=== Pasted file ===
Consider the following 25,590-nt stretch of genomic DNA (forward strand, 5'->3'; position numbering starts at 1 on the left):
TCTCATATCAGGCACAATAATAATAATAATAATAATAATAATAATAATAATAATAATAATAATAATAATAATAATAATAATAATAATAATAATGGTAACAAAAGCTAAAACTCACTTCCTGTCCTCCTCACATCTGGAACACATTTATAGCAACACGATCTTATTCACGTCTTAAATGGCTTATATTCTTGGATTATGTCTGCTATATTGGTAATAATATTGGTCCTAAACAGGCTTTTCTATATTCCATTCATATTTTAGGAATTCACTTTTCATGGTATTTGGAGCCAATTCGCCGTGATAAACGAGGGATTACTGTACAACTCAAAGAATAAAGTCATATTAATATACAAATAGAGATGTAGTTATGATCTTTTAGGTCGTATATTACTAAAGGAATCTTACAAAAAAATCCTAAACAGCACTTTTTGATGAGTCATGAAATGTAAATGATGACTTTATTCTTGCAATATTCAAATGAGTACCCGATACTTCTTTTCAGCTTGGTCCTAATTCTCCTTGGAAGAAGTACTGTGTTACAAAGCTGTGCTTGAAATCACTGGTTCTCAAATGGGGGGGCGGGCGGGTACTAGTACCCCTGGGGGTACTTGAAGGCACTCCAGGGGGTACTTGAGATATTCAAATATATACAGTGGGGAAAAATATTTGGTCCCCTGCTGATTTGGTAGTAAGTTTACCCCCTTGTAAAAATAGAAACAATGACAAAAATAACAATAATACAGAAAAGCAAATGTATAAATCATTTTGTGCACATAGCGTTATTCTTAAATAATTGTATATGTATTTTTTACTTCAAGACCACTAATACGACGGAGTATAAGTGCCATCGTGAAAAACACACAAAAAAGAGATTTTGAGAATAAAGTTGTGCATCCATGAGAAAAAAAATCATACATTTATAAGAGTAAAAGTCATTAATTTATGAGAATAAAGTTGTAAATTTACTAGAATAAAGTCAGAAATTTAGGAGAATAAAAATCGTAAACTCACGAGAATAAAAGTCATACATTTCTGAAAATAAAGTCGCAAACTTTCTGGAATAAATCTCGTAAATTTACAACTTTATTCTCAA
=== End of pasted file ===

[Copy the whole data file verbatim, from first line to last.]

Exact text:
Consider the following 25,590-nt stretch of genomic DNA (forward strand, 5'->3'; position numbering starts at 1 on the left):
TCTCATATCAGGCACAATAATAATAATAATAATAATAATAATAATAATAATAATAATAATAATAATAATAATAATAATAATAATAATAATAATGGTAACAAAAGCTAAAACTCACTTCCTGTCCTCCTCACATCTGGAACACATTTATAGCAACACGATCTTATTCACGTCTTAAATGGCTTATATTCTTGGATTATGTCTGCTATATTGGTAATAATATTGGTCCTAAACAGGCTTTTCTATATTCCATTCATATTTTAGGAATTCACTTTTCATGGTATTTGGAGCCAATTCGCCGTGATAAACGAGGGATTACTGTACAACTCAAAGAATAAAGTCATATTAATATACAAATAGAGATGTAGTTATGATCTTTTAGGTCGTATATTACTAAAGGAATCTTACAAAAAAATCCTAAACAGCACTTTTTGATGAGTCATGAAATGTAAATGATGACTTTATTCTTGCAATATTCAAATGAGTACCCGATACTTCTTTTCAGCTTGGTCCTAATTCTCCTTGGAAGAAGTACTGTGTTACAAAGCTGTGCTTGAAATCACTGGTTCTCAAATGGGGGGGCGGGCGGGTACTAGTACCCCTGGGGGTACTTGAAGGCACTCCAGGGGGTACTTGAGATATTCAAATATATACAGTGGGGAAAAATATTTGGTCCCCTGCTGATTTGGTAGTAAGTTTACCCCCTTGTAAAAATAGAAACAATGACAAAAATAACAATAATACAGAAAAGCAAATGTATAAATCATTTTGTGCACATAGCGTTATTCTTAAATAATTGTATATGTATTTTTTACTTCAAGACCACTAATACGACGGAGTATAAGTGCCATCGTGAAAAACACACAAAAAAGAGATTTTGAGAATAAAGTTGTGCATCCATGAGAAAAAAAATCATACATTTATAAGAGTAAAAGTCATTAATTTATGAGAATAAAGTTGTAAATTTACTAGAATAAAGTCAGAAATTTAGGAGAATAAAAATCGTAAACTCACGAGAATAAAAGTCATACATTTCTGAAAATAAAGTCGCAAACTTTCTGGAATAAATCTCGTAAATTTACAACTTTATTCTCAA